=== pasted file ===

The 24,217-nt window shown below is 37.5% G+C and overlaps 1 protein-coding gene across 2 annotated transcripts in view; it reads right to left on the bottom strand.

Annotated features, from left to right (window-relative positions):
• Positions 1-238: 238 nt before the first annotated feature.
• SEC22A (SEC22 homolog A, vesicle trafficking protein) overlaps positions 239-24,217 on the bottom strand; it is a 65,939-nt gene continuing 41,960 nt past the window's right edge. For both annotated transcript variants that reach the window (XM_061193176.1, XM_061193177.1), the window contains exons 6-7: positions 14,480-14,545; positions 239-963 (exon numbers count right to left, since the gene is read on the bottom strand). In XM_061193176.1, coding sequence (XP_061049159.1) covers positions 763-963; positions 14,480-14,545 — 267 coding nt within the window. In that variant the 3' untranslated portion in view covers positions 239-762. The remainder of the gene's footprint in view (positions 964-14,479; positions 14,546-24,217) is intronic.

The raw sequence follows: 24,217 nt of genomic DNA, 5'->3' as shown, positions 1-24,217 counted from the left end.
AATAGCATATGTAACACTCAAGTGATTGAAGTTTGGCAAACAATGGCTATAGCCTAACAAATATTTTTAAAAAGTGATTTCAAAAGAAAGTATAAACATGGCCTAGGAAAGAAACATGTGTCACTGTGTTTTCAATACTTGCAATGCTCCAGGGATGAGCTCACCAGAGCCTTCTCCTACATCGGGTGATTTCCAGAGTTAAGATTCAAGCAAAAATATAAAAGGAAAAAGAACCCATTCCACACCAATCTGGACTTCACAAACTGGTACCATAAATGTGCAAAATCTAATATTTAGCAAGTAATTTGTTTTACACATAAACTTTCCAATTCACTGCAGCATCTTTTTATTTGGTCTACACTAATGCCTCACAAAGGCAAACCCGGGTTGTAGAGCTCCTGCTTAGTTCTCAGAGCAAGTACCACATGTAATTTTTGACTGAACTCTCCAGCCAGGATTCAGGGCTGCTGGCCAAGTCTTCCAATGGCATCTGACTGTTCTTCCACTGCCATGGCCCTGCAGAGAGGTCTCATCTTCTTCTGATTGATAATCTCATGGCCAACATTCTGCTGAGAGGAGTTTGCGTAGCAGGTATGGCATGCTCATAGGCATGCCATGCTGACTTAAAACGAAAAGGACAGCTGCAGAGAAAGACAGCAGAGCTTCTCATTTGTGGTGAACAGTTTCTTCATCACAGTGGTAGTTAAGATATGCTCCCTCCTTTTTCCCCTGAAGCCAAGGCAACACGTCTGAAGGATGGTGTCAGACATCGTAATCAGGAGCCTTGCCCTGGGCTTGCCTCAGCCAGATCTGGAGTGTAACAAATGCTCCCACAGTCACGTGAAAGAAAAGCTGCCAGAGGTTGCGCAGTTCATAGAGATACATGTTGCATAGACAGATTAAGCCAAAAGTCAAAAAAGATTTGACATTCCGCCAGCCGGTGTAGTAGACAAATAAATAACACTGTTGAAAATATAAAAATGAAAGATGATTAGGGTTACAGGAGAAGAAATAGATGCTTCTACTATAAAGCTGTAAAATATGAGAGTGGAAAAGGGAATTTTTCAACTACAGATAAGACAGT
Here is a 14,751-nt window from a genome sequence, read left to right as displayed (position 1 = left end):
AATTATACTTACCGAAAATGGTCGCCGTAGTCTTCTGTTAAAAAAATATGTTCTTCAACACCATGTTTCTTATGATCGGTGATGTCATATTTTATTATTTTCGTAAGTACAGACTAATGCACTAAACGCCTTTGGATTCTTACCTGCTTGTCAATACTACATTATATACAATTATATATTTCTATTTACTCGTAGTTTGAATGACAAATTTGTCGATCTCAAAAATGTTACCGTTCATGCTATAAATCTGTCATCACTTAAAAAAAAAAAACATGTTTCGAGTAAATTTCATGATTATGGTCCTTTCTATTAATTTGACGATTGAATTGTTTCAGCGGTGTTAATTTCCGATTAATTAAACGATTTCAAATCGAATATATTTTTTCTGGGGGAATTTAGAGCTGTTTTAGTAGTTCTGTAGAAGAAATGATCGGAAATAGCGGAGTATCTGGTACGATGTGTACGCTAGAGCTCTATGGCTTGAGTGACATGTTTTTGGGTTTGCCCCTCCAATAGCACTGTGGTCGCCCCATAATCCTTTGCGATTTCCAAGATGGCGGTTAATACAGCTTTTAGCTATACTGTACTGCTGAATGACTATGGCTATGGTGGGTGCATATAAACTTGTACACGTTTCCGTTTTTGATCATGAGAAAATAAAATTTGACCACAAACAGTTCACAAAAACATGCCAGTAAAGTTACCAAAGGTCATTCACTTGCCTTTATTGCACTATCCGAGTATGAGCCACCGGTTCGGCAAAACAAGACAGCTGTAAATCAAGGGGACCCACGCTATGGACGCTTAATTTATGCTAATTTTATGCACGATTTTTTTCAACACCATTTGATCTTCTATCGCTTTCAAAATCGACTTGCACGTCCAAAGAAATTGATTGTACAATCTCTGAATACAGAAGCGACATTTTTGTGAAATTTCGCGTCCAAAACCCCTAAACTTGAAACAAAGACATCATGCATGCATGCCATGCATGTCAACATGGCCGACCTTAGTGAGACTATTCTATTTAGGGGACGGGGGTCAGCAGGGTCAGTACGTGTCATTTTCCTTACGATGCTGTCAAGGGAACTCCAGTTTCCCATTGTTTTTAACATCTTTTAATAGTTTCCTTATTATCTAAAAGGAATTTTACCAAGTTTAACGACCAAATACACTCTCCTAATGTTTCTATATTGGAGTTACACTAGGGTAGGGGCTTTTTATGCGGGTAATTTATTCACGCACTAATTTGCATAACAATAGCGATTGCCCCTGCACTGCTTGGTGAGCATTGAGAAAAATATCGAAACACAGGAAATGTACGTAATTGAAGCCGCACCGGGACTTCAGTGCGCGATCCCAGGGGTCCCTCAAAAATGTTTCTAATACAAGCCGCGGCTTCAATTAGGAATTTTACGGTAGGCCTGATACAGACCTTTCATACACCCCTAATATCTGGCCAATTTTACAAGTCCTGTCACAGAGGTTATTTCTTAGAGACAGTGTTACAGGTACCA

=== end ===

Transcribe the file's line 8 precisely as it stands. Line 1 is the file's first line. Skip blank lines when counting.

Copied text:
AATTATACTTACCGAAAATGGTCGCCGTAGTCTTCTGTTAAAAAAATATGTTCTTCAACACCATGTTTCTTATGATCGGTGATGTCATATTTTATTATTTTCGTAAGTACAGACTAATGCACTAAACGCCTTTGGATTCTTACCTGCTTGTCAATACTACATTATATACAATTATATATTTCTATTTACTCGTAGTTTGAATGACAAATTTGTCGATCTCAAAAATGTTACCGTTCATGCTATAAATCTGTCATCACTTAAAAAAAAAAAACATGTTTCGAGTAAATTTCATGATTATGGTCCTTTCTATTAATTTGACGATTGAATTGTTTCAGCGGTGTTAATTTCCGATTAATTAAACGATTTCAAATCGAATATATTTTTTCTGGGGGAATTTAGAGCTGTTTTAGTAGTTCTGTAGAAGAAATGATCGGAAATAGCGGAGTATCTGGTACGATGTGTACGCTAGAGCTCTATGGCTTGAGTGACATGTTTTTGGGTTTGCCCCTCCAATAGCACTGTGGTCGCCCCATAATCCTTTGCGATTTCCAAGATGGCGGTTAATACAGCTTTTAGCTATACTGTACTGCTGAATGACTATGGCTATGGTGGGTGCATATAAACTTGTACACGTTTCCGTTTTTGATCATGAGAAAATAAAATTTGACCACAAACAGTTCACAAAAACATGCCAGTAAAGTTACCAAAGGTCATTCACTTGCCTTTATTGCACTATCCGAGTATGAGCCACCGGTTCGGCAAAACAAGACAGCTGTAAATCAAGGGGACCCACGCTATGGACGCTTAATTTATGCTAATTTTATGCACGATTTTTTTCAACACCATTTGATCTTCTATCGCTTTCAAAATCGACTTGCACGTCCAAAGAAATTGATTGTACAATCTCTGAATACAGAAGCGACATTTTTGTGAAATTTCGCGTCCAAAACCCCTAAACTTGAAACAAAGACATCATGCATGCATGCCATGCATGTCAACATGGCCGACCTTAGTGAGACTATTCTATTTAGGGGACGGGGGTCAGCAGGGTCAGTACGTGTCATTTTCCTTACGATGCTGTCAAGGGAACTCCAGTTTCCCATTGTTTTTAACATCTTTTAATAGTTTCCTTATTATCTAAAAGGAATTTTACCAAGTTTAACGACCAAATACACTCTCCTAATGTTTCTATATTGGAGTTACACTAGGGTAGGGGCTTTTTATGCGGGTAATTTATTCACGCACTAATTTGCATAACAATAGCGATTGCCCCTGCACTGCTTGGTGAGCATTGAGAAAAATATCGAAACACAGGAAATGTACGTAATTGAAGCCGCACCGGGACTTCAGTGCGCGATCCCAGGGGTCCCTCAAAAATGTTTCTAATACAAGCCGCGGCTTCAATTAGGAATTTTACGGTAGGCCTGATACAGACCTTTCATACACCCCTAATATCTGGCCAATTTTACAAGTCCTGTCACAGAGGTTATTTCTTAGAGACAGTGTTACAGGTACCA